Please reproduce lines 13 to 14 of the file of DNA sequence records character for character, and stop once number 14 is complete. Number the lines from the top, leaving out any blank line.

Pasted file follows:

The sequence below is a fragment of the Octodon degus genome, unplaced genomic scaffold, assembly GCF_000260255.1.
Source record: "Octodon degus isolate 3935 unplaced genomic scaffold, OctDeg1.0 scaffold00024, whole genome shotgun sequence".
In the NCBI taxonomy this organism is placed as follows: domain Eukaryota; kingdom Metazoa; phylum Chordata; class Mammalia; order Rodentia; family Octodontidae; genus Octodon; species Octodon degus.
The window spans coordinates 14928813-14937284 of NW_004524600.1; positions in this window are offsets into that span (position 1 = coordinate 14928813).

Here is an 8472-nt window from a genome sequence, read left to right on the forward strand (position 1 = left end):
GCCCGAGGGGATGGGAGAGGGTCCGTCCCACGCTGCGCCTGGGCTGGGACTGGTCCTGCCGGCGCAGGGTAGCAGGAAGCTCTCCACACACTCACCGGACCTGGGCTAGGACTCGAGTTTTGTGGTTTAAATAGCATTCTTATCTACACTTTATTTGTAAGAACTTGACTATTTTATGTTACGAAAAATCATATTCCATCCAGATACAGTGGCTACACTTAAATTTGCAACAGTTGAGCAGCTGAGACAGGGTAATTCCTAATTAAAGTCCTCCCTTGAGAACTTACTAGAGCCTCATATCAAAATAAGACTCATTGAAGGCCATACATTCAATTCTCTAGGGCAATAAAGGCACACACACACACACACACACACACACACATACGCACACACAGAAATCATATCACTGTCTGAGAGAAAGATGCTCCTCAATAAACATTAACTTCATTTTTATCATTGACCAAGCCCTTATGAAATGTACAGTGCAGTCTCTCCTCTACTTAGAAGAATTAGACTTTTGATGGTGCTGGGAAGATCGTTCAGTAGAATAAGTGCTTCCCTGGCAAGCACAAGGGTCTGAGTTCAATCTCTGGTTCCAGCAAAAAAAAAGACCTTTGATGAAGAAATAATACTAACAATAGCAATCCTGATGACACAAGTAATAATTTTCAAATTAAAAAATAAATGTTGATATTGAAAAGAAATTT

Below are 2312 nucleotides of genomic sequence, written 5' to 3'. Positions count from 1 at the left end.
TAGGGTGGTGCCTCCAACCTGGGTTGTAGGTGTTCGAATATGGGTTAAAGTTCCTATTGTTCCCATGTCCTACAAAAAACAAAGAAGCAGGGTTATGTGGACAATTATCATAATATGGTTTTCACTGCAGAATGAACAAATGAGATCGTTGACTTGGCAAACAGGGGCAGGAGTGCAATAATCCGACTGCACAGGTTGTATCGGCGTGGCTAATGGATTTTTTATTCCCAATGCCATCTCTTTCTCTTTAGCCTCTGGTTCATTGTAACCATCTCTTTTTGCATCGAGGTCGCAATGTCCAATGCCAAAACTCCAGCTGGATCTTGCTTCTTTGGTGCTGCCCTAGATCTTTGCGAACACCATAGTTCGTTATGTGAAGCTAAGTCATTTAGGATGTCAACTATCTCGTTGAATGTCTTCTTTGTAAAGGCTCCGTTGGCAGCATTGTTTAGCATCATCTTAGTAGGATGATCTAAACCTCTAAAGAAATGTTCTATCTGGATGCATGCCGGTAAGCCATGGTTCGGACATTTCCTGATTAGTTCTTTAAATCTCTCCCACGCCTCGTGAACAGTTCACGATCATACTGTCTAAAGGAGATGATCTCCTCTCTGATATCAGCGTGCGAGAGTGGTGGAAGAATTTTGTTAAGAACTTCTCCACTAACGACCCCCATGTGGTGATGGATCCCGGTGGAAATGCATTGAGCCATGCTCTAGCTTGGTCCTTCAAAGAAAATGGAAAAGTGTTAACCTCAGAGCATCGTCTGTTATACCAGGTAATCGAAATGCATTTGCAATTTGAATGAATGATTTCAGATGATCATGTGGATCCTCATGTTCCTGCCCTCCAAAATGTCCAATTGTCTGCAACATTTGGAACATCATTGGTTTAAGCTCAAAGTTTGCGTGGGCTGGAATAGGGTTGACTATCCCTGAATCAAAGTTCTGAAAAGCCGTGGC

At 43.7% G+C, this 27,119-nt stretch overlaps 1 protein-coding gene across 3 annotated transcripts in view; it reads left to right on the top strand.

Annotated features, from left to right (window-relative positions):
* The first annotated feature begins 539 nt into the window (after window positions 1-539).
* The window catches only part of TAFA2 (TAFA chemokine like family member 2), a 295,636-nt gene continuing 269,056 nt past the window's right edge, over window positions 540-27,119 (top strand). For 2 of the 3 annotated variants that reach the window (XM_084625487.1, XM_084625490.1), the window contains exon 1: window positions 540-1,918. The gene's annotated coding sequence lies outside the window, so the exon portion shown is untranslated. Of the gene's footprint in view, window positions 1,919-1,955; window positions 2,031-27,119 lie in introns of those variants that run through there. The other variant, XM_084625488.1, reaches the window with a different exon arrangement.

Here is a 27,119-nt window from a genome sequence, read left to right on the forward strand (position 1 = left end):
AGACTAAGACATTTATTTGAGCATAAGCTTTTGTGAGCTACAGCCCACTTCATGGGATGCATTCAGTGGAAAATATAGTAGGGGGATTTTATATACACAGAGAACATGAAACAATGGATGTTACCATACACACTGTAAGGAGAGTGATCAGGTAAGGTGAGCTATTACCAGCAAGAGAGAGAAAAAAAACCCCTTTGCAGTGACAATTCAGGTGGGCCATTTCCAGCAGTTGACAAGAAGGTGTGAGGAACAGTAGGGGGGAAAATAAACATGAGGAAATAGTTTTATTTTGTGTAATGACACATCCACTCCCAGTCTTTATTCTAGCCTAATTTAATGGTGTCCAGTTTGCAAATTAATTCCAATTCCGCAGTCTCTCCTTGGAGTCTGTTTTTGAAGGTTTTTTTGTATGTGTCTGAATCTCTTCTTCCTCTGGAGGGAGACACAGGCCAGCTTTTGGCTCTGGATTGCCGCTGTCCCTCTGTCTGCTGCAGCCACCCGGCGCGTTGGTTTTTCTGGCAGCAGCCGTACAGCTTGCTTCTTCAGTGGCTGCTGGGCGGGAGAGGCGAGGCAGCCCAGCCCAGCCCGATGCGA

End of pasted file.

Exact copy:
Here is a 27,119-nt window from a genome sequence, read left to right on the forward strand (position 1 = left end):
AGACTAAGACATTTATTTGAGCATAAGCTTTTGTGAGCTACAGCCCACTTCATGGGATGCATTCAGTGGAAAATATAGTAGGGGGATTTTATATACACAGAGAACATGAAACAATGGATGTTACCATACACACTGTAAGGAGAGTGATCAGGTAAGGTGAGCTATTACCAGCAAGAGAGAGAAAAAAAACCCCTTTGCAGTGACAATTCAGGTGGGCCATTTCCAGCAGTTGACAAGAAGGTGTGAGGAACAGTAGGGGGGAAAATAAACATGAGGAAATAGTTTTATTTTGTGTAATGACACATCCACTCCCAGTCTTTATTCTAGCCTAATTTAATGGTGTCCAGTTTGCAAATTAATTCCAATTCCGCAGTCTCTCCTTGGAGTCTGTTTTTGAAGGTTTTTTTGTATGTGTCTGAATCTCTTCTTCCTCTGGAGGGAGACACAGGCCAGCTTTTGGCTCTGGATTGCCGCTGTCCCTCTGTCTGCTGCAGCCACCCGGCGCGTTGGTTTTTCTGGCAGCAGCCGTACAGCTTGCTTCTTCAGTGGCTGCTGGGCGGGAGAGGCGAGGCAGCCCAGCCCAGCCCGATGCGA